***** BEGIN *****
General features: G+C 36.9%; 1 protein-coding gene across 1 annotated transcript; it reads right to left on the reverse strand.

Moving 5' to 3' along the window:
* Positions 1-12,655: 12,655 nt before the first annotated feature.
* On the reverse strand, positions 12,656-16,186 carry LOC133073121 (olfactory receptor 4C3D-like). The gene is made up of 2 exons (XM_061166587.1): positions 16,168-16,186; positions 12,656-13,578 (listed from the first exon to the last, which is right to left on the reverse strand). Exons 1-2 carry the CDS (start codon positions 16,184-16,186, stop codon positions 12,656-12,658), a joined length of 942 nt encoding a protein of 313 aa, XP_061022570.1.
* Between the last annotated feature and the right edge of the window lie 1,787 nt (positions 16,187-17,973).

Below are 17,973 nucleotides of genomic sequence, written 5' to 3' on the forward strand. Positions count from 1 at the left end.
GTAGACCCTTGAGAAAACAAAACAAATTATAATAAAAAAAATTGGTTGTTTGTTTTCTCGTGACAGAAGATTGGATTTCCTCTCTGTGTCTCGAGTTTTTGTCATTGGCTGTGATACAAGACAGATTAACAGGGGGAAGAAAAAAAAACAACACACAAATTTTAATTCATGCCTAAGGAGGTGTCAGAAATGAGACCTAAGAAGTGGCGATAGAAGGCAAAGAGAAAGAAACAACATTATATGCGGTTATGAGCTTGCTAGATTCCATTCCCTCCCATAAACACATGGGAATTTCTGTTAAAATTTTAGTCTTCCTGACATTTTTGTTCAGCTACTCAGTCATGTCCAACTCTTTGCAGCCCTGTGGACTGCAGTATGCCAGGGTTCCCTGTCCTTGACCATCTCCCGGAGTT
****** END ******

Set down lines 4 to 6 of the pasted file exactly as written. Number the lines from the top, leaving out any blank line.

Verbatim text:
* On the reverse strand, positions 12,656-16,186 carry LOC133073121 (olfactory receptor 4C3D-like). The gene is made up of 2 exons (XM_061166587.1): positions 16,168-16,186; positions 12,656-13,578 (listed from the first exon to the last, which is right to left on the reverse strand). Exons 1-2 carry the CDS (start codon positions 16,184-16,186, stop codon positions 12,656-12,658), a joined length of 942 nt encoding a protein of 313 aa, XP_061022570.1.
* Between the last annotated feature and the right edge of the window lie 1,787 nt (positions 16,187-17,973).

Below are 17,973 nucleotides of genomic sequence, written 5' to 3' on the forward strand. Positions count from 1 at the left end.